JP Morgan Chase is the too big bank that just had a $2 billion trading loss. This caused criticism of its Chairman and CEO (Jamie Dimon). Yesterday gave me a laugh when Obama defended Dimon and JP Morgan Chase. Today another big laugh when CALPERS (the too big California retirement fund) is calling for a splitting of the two jobs of Chairman and CEO, as if that's going to accomplish anything. What needs to be done for all the big banks and big bank holding companies is much more fundamental. One way to go (of many) is to split up these companies altogether. The banks should be separated from the other trading and investment banking operations. Then the banks should be reformed. Too-big-to-fail should be declared a failure and ended by making the banks smaller and requiring them to have capital at least half of their assets. Their assets should be strictly limited in maturity and risk. Maturities should be something like 2 years or less. Risk should be in the top few grades. Derivatives trading should be forbidden for banks. The OTHER parts of these companies can then be free to issue stock and liabilities and trade to their heart's content, issuing mortgages if they like. However, their liabilities will no longer be insured or be money. This is just one possible way to go that I outline merely to highlight how far away the current crop of recommendations is from what it may take to reform banks. It's not a radical way. It doesn't end the FED. It doesn't change the fiat money. It moves halfway to 100% reserve banks. But even this proposal will appear radical by contrast with the laughable step of splitting the Chairman and CEO office, and it shows how far we are away from meaningful bank reform.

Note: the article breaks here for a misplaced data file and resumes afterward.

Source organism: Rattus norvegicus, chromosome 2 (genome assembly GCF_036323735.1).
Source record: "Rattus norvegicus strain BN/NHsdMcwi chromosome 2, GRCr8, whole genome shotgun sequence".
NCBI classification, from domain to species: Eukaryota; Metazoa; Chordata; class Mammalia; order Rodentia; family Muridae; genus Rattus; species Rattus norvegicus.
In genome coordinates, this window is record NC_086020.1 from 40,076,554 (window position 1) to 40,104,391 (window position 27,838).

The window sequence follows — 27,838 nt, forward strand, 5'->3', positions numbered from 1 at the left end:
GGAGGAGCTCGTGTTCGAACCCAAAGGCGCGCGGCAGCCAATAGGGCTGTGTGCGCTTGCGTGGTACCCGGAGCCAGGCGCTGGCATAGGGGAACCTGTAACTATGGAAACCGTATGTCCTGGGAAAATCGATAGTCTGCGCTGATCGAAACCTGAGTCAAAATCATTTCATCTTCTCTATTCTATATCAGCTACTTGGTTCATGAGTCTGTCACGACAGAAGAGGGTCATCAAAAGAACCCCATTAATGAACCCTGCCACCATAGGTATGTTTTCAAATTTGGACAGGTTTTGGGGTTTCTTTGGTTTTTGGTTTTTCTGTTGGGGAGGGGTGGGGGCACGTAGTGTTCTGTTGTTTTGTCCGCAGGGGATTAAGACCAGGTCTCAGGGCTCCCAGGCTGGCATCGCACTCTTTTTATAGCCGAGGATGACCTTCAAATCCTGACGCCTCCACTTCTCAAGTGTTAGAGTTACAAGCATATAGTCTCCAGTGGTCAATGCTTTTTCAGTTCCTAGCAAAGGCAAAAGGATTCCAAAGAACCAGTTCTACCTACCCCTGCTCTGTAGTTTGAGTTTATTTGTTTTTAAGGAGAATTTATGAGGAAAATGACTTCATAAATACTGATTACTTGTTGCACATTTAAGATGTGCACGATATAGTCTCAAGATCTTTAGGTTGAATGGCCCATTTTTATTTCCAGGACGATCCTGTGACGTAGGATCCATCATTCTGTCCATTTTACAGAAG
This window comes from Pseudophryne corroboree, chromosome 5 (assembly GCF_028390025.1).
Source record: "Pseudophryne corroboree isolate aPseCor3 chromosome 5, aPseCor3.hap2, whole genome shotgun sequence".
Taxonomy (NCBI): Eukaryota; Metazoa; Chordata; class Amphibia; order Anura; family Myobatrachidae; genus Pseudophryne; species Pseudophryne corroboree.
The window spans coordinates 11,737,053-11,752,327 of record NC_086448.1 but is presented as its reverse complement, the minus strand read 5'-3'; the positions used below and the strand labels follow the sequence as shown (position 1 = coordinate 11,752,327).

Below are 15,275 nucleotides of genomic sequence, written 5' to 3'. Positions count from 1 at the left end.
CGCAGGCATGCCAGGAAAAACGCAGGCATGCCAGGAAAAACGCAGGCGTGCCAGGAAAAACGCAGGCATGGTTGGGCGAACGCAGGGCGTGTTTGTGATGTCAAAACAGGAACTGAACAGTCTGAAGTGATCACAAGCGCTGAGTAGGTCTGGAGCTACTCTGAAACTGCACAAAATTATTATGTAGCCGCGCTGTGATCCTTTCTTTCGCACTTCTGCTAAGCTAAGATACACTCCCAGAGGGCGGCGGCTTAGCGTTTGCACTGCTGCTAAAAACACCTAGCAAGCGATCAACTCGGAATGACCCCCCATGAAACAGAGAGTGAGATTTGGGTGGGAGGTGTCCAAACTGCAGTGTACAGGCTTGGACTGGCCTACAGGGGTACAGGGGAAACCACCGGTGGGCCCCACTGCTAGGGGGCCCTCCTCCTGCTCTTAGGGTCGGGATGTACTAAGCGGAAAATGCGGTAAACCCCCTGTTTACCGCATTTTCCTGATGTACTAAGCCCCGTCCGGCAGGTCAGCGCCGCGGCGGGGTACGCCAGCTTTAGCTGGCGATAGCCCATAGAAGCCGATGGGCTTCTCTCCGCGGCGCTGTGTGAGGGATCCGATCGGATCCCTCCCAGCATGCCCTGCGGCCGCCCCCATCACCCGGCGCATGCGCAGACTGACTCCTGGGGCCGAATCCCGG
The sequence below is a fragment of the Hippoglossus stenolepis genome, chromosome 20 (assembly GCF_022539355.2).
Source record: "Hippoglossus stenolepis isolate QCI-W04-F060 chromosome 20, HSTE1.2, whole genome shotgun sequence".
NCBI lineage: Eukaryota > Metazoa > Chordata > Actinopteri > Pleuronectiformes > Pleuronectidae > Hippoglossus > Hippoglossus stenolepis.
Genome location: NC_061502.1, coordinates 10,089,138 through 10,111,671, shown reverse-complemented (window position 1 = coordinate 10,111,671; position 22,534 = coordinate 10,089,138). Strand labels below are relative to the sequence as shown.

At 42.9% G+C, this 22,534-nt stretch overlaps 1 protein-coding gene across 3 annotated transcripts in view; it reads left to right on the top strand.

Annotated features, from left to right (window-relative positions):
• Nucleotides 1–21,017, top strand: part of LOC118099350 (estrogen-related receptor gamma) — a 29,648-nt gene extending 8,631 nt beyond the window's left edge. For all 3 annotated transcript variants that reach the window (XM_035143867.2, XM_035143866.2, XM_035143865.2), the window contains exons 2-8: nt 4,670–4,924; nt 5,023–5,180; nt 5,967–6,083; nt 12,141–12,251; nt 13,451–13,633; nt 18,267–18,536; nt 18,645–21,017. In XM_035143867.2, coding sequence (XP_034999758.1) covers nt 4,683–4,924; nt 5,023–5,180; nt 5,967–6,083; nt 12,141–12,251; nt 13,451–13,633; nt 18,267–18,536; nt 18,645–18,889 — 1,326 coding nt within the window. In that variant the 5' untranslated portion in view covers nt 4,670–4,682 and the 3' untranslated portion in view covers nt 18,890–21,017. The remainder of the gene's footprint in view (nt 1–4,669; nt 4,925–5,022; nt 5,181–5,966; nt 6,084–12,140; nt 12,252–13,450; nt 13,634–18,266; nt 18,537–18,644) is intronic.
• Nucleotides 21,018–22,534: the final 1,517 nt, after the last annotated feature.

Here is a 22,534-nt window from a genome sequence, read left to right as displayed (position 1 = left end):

Actually, every bank in the land — of any size — that has deposits regarded as money shouldn't be making long-term loans, either business or personal mortgage. That's a recipe for periodic insolvency whenever the asset values decline, for whatever reason. Banks that have money as liabilities should be separated from lending institutions that do not have money as liabilities. In this way, the payments system would be insulated from ups and downs in the economy and from variations due to the speculations of banks and their investments in long-maturity assets. There would be no need for deposit insurance, so that moral hazard would diminish drastically. Non-bank financial companies could still thrive by issuing non-money liabilities and intermediating them into mortgages and other loans, but these companies would be like any other company: subject to failure and bankruptcy. The end result is that banks would be banks with deposits being money, and they would not need any insurance because of their large capital and safe assets. They'd be separated strictly from uninsured non-bank financial intermediaries.